In early 2018, on a trip to Los Angeles, I popped in to Gracias Madre in West Hollywood. I was excited for its plant-based Mexican food, but also wanted to try the Stoney Negroni, which I’d heard about while working on a story about dangerous drinks. California had (sort of) legalized marijuana in 2016, and chef Jason Eisner had generated some headlines by adding cannabidiol to some of the restaurant’s cocktails. Cannabidiol, or CBD, is a chemical compound in marijuana that purportedly relaxes you physically but doesn’t get you high (distinct from tetrahydrocannabinol, THC, which does), so the drink name was a bit of a fake-out. Still, when I’d talked to him, he’d joked how, when he described his plan for the drinks, he could hear their lawyer sweating.
The cocktail was delicious. Granted, I may have given it extra points for tasting more like an herbal Negroni rather than the bong-water aperitivo I’d feared. If I experienced any effect from the CBD, it was negligible compared to the L.A.-tourist euphoria derived from eating on a sunny outdoor patio in mid-February. As it turns out, I’d sipped that drink under the wire: Later in 2018, California forbade any business with an alcoholic beverage license from selling cannabis products at the same location. Recreational weed is fully legal in the state, and nothing can stop you from walking into a dispensary and then a liquor store to buy the materials needed to DIY your own cannabis-and-booze drink, but as a bar, if you put booze and marijuana together (even non-psychoactive CBD), you’re risking your liquor license.
It’s just one example in the endless weirdness of marijuana law. Weed is still federally verboten. The Biden administration recently canned a number of staff for disclosed earlier marijuana use. With nearly half the states now allowing recreational use, the trend is clear, but the legal patchwork means, for example, that I may not partake in the devil’s lettuce in liberal Maryland, but a mile away in Washington I can. And this month, Virginia became the first Southern state to legalize recreational weed, beginning July 1. This is the situation around the country, where state laws vary around personal consumption and possession and selling and growing and transport. Generally, legislatures agree only that “Garfield: The Movie” should never be watched by Americans who are not extremely high.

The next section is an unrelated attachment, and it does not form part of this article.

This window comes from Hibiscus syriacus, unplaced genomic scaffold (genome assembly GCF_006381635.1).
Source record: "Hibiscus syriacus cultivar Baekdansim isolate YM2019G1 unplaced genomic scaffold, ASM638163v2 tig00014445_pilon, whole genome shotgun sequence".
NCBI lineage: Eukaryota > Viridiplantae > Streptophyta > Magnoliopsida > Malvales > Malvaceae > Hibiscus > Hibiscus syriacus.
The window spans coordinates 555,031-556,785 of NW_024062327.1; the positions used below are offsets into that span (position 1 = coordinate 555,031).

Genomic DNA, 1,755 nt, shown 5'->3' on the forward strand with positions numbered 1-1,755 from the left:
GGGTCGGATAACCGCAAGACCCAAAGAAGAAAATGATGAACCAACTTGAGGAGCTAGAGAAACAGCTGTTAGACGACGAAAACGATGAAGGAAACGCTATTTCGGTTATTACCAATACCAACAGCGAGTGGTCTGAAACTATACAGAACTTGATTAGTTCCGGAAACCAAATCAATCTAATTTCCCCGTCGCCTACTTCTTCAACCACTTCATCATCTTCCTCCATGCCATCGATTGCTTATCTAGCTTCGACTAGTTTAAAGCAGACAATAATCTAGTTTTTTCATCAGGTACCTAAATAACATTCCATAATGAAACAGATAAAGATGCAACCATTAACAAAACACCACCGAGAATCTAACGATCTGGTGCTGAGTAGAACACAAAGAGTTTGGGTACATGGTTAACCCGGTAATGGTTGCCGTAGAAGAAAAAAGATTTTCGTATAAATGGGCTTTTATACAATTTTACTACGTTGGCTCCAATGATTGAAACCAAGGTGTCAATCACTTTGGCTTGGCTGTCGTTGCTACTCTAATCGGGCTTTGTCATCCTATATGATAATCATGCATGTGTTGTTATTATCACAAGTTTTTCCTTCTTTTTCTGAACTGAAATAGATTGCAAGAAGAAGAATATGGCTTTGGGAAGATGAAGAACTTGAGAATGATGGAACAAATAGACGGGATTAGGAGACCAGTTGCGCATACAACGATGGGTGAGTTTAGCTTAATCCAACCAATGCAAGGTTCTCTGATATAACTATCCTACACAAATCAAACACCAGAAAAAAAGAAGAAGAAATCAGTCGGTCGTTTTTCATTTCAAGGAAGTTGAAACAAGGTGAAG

Before I get into a few basics on cannabis as a drink ingredient, it’s worth touching on the commercial side. As legalization has moved along, cannabis drink brands have become available. None contain alcohol — with a few narrow exceptions around hemp, the federal Alcohol and Tobacco Tax and Trade Bureau won’t approve alcohol formulas that include weed. But some well-known producers in the alcohol world are getting into cannabis beverages, and several brands are making drinks that are close to spritzes or cocktails.
One of the few I’ve tried, Artet, is quite delicious. The flagship bottle tastes like a spicy ginger beer/amaro hybrid that will likely appeal to craft cocktail types. While some consumers seek out (and the weed industry often delivers) products that aim for high potency, “our goal was always to create a sippable cannabis beverage,” says Xander Shepherd, co-founder of Artet. That means “controlled, precise, sessionable dosing that allows people to have their cannabis experience fit into what they’re doing rather than it being the main event.”
Where Artet aims for flavor and a real cocktail equivalent, ALT (Advanced Liquid Technology) is focused on effect, producing small, neatly measured 5- or 10-milligram vials of fairly neutral THC-laced liquid designed to be added to any drink in a dose the consumer chooses. ALT uses nanotechnology to reduce cannabis particle size, which results in faster absorption and thus faster effect.
This factor “relieves a lot of the tension” for the consumer of a typical edible, says ALT co-founder Robert Davis. If someone eats a THC-infused cookie, “they might not feel anything for half an hour or 45 minutes, and so then they consume more. And then, before you know, an hour-and-a-half has passed by, and they’re really, really feeling it and kind of in a place where they didn’t want to be,” Davis says. With microdoses that hit more quickly, a consumer “can self-regulate their dose the way you do with a beer.”